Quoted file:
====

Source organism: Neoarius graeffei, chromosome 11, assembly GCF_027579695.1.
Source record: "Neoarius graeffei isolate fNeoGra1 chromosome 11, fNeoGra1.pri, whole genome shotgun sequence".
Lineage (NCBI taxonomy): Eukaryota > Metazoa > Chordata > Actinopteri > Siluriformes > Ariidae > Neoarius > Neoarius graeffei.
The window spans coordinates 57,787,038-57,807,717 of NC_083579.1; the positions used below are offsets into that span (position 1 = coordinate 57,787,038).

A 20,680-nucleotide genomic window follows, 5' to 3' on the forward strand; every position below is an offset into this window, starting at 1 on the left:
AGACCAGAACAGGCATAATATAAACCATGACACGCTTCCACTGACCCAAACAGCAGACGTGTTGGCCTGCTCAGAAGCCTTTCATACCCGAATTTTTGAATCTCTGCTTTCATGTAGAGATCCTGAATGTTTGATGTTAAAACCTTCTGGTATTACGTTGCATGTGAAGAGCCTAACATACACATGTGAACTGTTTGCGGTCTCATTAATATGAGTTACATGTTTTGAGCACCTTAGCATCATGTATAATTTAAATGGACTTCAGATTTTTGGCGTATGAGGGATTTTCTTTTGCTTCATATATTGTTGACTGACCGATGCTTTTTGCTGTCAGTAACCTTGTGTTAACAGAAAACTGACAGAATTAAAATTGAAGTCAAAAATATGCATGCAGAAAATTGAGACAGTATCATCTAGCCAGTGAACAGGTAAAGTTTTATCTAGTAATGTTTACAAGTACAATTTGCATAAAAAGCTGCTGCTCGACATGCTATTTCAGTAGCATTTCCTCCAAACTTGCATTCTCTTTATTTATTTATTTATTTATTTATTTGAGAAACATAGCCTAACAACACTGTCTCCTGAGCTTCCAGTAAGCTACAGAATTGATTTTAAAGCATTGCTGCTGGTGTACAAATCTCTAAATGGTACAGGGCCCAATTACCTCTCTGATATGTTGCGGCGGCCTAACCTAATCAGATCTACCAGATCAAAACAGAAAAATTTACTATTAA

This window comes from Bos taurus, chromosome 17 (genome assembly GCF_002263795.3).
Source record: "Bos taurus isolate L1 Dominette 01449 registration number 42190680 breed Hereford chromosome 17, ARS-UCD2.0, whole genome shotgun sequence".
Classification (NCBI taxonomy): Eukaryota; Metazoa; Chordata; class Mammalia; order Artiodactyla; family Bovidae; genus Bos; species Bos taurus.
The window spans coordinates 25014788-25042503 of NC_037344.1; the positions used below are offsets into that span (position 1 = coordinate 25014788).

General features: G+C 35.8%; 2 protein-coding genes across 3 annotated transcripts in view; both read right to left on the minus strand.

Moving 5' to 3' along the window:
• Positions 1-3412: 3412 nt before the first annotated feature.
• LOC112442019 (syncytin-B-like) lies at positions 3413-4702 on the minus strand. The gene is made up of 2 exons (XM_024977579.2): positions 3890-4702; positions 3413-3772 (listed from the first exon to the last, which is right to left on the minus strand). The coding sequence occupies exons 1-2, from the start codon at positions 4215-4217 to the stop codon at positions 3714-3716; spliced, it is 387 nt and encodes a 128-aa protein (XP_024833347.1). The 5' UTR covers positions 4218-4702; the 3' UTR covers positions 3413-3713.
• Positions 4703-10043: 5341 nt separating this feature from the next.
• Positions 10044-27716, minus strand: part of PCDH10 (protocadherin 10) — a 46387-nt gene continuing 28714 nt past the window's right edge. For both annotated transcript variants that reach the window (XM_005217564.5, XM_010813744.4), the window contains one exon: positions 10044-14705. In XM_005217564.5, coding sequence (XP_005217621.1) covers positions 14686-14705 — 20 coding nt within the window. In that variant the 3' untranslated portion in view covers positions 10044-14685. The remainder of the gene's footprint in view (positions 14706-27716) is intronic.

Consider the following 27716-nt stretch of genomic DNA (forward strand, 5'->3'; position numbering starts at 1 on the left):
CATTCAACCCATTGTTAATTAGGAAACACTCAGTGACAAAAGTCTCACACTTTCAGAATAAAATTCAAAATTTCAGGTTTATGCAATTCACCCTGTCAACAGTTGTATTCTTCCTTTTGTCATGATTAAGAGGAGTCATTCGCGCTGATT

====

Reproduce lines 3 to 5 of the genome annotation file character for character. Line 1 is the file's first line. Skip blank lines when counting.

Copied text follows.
Lineage (NCBI taxonomy): Eukaryota > Metazoa > Chordata > Actinopteri > Siluriformes > Ariidae > Neoarius > Neoarius graeffei.
The window spans coordinates 57,787,038-57,807,717 of NC_083579.1; the positions used below are offsets into that span (position 1 = coordinate 57,787,038).

A 20,680-nucleotide genomic window follows, 5' to 3' on the forward strand; every position below is an offset into this window, starting at 1 on the left: